Once he learned the nuances of the business, Mike Flanagan made a smooth transition from the playing field to the television booth.
It would figure, then, that his move back to the dugout, as the Orioles' new pitching coach, would be routine.
It hasn't been that simple.
As he prepares for the beginning of spring training Friday, Flanagan doesn't know where his real pitchers will be -- or, more importantly, what they'll be doing.
"Right now, I'd guess we'll be looking at a lot of these kids," Flanagan said after the final off-season workout at Camden Yards last week.
With no end in sight for the 6-month-old strike, the issue of replacement players has become the hottest topic. The Orioles say they won't have any -- but they are still opening a major-league camp without major-league players.
"It could be a question of semantics," said Flanagan. "To the union, minor-leaguers might be considered replacement players, while the teams say they are organizational players."
There have been indications that the players association might take action against coaches and trainers who work with replacement players. But that issue hasn't been directly addressed, and those involved with the Orioles are hoping that owner Peter Angelos' stance against replacement players will spare them the anguish of making a decision.
At this point, Flanagan is not overly concerned about the behind-the-scenes maneuvering. Some observers, though, think he may face a more ticklish situation as he prepares to start a coaching career.
Serving as pitching coach for a new manager who was a pitching coach himself will require a delicate balancing act. Each man, however, appears comfortable with the other.
"The more we talk, the more I realize we're on the same page [with philosophies]," said manager Phil Regan. "And Mike is very well-organized."
That point was driven home to Regan a few weeks ago when he suggested a program be outlined for spring training -- and was shown one that Flanagan had prepared.
Having a former pitching coach as his boss neither intimidates nor bothers Flanagan.
"In one of our first meetings with Roland [Hemond, general manager], a question came up about how we go about correcting something with a particular pitcher," said Flanagan.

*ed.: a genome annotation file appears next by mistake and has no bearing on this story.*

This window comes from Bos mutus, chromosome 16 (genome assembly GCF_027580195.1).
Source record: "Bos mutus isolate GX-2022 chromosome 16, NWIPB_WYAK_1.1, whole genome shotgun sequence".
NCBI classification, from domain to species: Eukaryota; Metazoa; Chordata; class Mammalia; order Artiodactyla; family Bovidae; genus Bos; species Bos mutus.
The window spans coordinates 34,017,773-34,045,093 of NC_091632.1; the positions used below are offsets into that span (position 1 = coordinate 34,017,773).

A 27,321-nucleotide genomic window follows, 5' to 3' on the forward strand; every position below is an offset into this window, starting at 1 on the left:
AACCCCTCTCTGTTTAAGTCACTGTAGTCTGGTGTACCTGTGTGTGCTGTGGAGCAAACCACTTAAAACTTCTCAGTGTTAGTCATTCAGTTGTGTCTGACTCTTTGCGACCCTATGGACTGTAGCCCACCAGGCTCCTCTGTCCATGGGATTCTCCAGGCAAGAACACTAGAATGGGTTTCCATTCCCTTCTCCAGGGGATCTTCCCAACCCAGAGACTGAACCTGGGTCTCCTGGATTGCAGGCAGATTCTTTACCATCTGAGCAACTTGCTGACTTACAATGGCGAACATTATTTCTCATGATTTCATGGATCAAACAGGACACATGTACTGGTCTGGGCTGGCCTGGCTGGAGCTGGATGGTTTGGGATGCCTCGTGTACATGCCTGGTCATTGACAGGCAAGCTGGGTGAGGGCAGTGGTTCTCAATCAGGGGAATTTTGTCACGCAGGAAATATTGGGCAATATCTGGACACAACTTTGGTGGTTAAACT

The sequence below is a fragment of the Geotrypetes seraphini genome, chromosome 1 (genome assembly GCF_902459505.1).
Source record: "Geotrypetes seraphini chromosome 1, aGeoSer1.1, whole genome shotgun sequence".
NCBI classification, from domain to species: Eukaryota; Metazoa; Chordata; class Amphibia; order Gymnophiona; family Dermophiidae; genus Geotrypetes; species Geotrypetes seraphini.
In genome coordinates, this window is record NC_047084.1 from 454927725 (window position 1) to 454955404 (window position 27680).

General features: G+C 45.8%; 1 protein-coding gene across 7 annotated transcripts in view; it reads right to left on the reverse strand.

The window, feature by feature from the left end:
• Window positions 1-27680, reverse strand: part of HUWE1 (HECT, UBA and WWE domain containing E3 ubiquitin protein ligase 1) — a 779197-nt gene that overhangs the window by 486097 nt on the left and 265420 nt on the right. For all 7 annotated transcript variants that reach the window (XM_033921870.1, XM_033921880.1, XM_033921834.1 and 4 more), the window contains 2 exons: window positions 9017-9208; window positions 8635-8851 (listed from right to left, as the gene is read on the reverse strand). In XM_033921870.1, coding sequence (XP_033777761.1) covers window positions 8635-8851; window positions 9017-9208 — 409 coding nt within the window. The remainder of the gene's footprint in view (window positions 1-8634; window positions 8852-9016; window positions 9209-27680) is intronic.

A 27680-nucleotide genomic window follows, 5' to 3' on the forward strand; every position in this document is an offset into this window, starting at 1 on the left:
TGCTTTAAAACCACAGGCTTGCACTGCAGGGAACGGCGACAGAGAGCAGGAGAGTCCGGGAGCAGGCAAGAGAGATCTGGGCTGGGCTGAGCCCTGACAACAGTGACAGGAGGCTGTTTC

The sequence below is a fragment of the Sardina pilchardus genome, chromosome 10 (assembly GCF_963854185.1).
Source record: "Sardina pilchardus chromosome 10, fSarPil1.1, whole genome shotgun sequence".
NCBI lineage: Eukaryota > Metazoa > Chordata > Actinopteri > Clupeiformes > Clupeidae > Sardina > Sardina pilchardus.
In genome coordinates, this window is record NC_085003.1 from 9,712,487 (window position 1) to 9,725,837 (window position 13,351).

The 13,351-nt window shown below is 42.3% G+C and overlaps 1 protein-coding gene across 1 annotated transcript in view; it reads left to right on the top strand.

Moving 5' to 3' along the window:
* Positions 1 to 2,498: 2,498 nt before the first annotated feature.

"It was the kind of question that, as a former pitching coach, would have been natural for Phil to answer. There was a slight hesitation on my part, but he didn't flinch and I answered the question.
"That has come up two or three times since, and it's obvious to me that he [Regan] is very conscious of the fact that he's the manager, not the pitching coach. I just hope he doesn't go to the other extreme.
"It can be nothing but a plus for me. If I have a problem, I have somebody I can go to. I know we talk the same language. It's amazing how many things [discussed] were alike."
The fact that he's starting his coaching career at the big-league level should not be a negative for Flanagan, according to those around him.
"I think he's a natural," said Hemond. "He's very astute, picks things up quickly. And the fact that he's been a regular starter, spot starter and reliever gives him a good overall knowledge of all aspects of pitching. Plus, in the latter stages of his career, he had young pitchers coming to him, so it's not something new."
For most of his career with the Orioles, Flanagan played under Earl Weaver and benefited from the knowledge of Hall of Fame teammate Jim Palmer.
"He was blessed to be around a guy like Palmer, who wanted to talk to the young guys," said Weaver. "And I'm sure he [Flanagan] did that later in his career.
"He's a Palmer-type in that regard, and there's no question that Jim could've stepped in as a big-league pitching coach. They are both very intelligent people, and when you have intelligence to go with ability that adds up to 20-game winners.
"Mike was a student of the game. He sat in the dugout and talked about it. He wasn't in the clubhouse eating sandwiches. The more you're in the game, the more you learn -- and Mike was always in the game."
Weaver said that the most important thing for a pitching coach is the ability to translate his thoughts for his pupils.
"In order to be a good coach, you have to be able to get inside their heads," he said.
"[George] Bamberger was a master at that. Whatever it took, George did it. He had a knack of making pitchers understand what he was talking about, and I think Mike will be great at that."
And there will be times, according to Weaver, when Flanagan's fabled sense of humor will be particularly important.
"You've got to learn to laugh at yourself, and I think Mike can do that," Weaver said.
"But he's going to run into people who don't want to listen, and when they don't have success, they're going to blame him. We'll have to see how he adjusts."
Flanagan says he'll encourage his pitchers to talk among themselves, as he and Palmer, Scott McGregor, Mike Boddicker and others did during his playing days.